Environment Canada has confirmed that a tornado touched down in Ontario’s Muskoka region during a bout of intense thunderstorms that pummeled the area Friday evening, leaving thousands of customers still without power.

The weather agency sent an expert to Huntsville on Saturday after eyewitness reports of a twister and images of damage to trees and buildings. It’s too early to know how strong the tornado was, but it damaged several structures.

The storms knocked out power to roughly 13,000 Hydro One customers in the area Friday night, and as of Saturday evening, about 3,000 remained without power in the area about 200 kilometres north of Toronto.

Storms also hit the city of Brockville, where there were 160 customers without power. 

Intense storms uprooted trees in Ontario’s cottage country on Friday evening. (Andrew Collins/CBC)

Dana Gardner, spokesperson for Hydro One, said its crews are expected to restore power to a majority of customers in cottage country by 4 p.m. on Sunday but customers should check the Hydro One map online for the most accurate restoration times.

“Our crews are making progress,” Gardner said Saturday. “Our crews are working to restore power as quickly and as safely as possible.”

The storms downed trees, ripped shingles off roofs and damaged docks. High winds snapped trees in half and some landed on cottages. Some roads were blocked on Friday night.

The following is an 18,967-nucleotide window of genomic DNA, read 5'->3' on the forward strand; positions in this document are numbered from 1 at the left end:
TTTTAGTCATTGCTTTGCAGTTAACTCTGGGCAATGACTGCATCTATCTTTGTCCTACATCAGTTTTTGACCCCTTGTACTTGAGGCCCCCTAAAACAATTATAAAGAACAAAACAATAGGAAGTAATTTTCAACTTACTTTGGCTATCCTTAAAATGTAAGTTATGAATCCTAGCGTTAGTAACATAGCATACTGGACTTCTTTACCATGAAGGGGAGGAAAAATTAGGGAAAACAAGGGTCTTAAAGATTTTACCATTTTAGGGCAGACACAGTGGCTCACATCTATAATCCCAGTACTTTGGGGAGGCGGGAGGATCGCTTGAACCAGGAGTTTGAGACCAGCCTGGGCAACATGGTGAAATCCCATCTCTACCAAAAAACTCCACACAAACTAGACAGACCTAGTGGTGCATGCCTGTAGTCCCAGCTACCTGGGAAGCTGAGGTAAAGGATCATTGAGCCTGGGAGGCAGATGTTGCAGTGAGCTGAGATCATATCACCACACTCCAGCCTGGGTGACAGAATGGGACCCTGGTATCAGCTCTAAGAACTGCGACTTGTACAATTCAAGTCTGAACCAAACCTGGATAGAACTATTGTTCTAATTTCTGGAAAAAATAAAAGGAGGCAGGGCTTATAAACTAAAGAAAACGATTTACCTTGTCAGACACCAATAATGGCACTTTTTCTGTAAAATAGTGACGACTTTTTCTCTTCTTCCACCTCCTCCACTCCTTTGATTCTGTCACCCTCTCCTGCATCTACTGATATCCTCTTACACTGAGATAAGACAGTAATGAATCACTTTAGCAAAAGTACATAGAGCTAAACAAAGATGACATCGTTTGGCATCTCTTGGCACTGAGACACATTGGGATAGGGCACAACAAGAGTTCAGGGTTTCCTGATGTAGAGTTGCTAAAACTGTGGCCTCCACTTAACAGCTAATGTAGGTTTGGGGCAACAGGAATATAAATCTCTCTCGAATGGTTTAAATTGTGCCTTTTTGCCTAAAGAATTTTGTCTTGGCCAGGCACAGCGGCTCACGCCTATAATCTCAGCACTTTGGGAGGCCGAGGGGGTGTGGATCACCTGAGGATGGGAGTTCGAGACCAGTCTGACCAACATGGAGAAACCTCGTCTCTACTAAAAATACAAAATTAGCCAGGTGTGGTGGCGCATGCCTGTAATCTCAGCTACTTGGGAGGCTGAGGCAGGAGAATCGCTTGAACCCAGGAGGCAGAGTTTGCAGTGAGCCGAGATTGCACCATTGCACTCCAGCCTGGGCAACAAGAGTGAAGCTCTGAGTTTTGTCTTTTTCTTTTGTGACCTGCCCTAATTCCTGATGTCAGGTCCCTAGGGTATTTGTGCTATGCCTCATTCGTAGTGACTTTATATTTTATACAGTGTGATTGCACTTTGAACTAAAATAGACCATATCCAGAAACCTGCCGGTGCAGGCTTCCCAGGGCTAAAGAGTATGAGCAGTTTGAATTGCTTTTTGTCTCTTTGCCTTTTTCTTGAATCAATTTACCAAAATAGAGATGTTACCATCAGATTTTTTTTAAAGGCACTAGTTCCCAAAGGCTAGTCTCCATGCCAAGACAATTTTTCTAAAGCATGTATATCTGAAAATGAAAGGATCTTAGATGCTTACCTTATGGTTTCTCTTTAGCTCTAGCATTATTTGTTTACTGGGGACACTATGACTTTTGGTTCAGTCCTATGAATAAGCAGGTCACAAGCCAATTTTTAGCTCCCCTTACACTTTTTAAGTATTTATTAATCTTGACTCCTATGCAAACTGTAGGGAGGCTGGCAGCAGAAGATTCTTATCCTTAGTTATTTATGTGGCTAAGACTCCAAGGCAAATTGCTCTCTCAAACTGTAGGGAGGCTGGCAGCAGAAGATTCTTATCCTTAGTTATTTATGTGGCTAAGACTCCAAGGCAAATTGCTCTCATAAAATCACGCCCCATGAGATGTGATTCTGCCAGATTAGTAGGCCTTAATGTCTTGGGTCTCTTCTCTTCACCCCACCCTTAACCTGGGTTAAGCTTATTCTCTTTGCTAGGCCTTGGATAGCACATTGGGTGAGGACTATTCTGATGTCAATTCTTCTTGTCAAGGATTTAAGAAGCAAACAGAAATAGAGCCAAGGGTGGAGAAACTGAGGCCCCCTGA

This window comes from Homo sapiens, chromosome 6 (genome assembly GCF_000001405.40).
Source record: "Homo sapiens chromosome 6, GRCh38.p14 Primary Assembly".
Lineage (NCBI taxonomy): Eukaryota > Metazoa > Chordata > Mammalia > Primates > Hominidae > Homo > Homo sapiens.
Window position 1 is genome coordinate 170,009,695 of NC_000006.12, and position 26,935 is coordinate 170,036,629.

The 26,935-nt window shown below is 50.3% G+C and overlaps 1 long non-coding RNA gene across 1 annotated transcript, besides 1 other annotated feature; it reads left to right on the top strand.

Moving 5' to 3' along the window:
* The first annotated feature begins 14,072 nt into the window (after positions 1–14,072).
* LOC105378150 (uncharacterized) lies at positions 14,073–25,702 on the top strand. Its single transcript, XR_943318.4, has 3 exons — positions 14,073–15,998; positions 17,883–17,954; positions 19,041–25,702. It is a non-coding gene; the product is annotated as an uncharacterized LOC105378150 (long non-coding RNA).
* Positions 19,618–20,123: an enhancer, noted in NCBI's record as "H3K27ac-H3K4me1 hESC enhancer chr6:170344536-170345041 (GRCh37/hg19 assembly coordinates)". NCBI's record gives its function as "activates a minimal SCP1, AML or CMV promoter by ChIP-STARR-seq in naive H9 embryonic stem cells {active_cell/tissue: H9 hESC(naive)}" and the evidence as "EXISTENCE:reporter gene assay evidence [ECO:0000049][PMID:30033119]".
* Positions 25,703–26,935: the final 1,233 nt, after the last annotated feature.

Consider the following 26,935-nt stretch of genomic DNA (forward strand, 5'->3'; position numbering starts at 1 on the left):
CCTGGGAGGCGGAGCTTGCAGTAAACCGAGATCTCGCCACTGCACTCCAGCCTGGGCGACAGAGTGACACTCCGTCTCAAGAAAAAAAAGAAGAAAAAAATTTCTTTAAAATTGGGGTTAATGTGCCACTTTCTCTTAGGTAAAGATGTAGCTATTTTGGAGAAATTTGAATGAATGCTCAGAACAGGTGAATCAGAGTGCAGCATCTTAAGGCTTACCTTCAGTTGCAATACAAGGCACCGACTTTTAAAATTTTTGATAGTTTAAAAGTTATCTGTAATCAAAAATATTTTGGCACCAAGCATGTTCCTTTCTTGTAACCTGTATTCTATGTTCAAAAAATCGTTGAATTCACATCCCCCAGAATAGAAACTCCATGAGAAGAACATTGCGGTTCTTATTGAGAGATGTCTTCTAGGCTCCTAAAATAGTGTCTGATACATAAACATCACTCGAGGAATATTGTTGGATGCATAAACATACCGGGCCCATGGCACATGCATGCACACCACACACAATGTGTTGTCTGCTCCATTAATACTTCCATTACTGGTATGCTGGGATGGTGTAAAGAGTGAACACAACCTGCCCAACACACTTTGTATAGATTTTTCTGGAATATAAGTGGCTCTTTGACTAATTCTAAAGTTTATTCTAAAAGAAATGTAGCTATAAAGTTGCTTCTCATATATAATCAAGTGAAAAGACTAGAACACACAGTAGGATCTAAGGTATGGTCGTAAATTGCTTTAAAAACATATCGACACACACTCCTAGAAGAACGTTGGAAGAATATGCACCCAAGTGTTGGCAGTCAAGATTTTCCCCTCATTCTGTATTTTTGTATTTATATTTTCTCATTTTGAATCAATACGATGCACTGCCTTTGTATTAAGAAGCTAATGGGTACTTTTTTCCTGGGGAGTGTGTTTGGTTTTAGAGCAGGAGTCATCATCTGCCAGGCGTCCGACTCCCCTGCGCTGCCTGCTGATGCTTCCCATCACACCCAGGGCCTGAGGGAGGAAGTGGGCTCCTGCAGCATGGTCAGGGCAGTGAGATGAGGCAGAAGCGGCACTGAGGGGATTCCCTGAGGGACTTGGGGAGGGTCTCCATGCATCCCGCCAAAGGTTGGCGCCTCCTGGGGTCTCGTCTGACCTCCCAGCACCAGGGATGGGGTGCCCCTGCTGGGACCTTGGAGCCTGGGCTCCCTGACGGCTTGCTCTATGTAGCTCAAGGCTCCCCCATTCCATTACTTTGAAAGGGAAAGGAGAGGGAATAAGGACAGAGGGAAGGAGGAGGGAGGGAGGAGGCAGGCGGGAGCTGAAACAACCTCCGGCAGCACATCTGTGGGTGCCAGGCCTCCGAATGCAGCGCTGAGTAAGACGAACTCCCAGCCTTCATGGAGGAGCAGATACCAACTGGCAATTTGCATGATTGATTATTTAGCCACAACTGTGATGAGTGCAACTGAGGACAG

Arnold Ashton, severe weather meteorologist with Environment Canada in Toronto, said Huntsville was one of the hardest hit areas. 

Cottage damage

Tree debris landed on this cottage, damaging the ceiling of this room. (Andrew Collins/CBC)

“It was quite an intense system that moved across southern Ontario, and there were a number of strong thunderstorms. There were some isolated severe thunderstorms. One in particular moved across the Huntsville area yesterday afternoon and caused sporadic damage through several areas,” he said.

The federal agency has watched a video of what looks like a water spout moving across Fairy Lake east of Huntsville. 

“That’s part of the puzzle,” he said. “It has yet to be determined whether that was involved in the damage that occurred in the area.”

A water spout is a column of rotating wind that is tornadic in nature, he said. “It’s basically a core of rapidly rotating air as it is moving across a body of water,” he said.

Between 70 and 80 millimetres of rain fell in the Huntsville and Lake of Bays area during the thunderstorms, the federal agency said. There was also possibly hail, he said.

A tornado warning for the area was issued on Friday, then lifted.



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